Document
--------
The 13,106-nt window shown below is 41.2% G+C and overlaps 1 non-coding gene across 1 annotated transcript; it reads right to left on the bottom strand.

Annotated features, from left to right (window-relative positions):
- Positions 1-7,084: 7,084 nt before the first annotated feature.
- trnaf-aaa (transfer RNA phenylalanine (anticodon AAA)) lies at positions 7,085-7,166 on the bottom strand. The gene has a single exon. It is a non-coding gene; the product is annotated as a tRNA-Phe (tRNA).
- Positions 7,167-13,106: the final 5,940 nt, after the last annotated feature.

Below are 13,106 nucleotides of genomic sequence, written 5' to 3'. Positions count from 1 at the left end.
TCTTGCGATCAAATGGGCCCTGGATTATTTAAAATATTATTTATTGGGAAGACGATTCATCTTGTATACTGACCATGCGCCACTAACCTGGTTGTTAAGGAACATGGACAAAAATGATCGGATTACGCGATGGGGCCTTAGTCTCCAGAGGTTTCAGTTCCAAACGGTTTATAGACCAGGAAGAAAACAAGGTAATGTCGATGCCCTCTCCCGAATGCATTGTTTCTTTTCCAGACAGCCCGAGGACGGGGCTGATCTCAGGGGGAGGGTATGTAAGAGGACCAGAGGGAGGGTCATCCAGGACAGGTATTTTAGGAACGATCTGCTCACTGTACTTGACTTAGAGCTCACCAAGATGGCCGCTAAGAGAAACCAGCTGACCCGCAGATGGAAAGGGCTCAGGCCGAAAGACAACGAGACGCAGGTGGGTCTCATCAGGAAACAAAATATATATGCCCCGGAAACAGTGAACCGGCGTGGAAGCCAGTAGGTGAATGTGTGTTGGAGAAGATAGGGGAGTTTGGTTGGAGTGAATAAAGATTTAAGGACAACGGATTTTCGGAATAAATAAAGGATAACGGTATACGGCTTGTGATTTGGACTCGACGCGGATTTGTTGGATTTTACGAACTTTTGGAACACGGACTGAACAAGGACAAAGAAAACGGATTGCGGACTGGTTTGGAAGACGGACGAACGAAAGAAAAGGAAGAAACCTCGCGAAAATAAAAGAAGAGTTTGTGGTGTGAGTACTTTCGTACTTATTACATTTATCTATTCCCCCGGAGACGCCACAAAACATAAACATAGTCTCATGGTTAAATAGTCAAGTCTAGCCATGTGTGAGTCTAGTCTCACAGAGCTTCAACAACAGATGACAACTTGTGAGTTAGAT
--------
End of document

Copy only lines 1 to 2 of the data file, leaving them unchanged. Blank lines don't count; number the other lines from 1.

The 13,106-nt window shown below is 41.2% G+C and overlaps 1 non-coding gene across 1 annotated transcript; it reads right to left on the bottom strand.

Annotated features, from left to right (window-relative positions):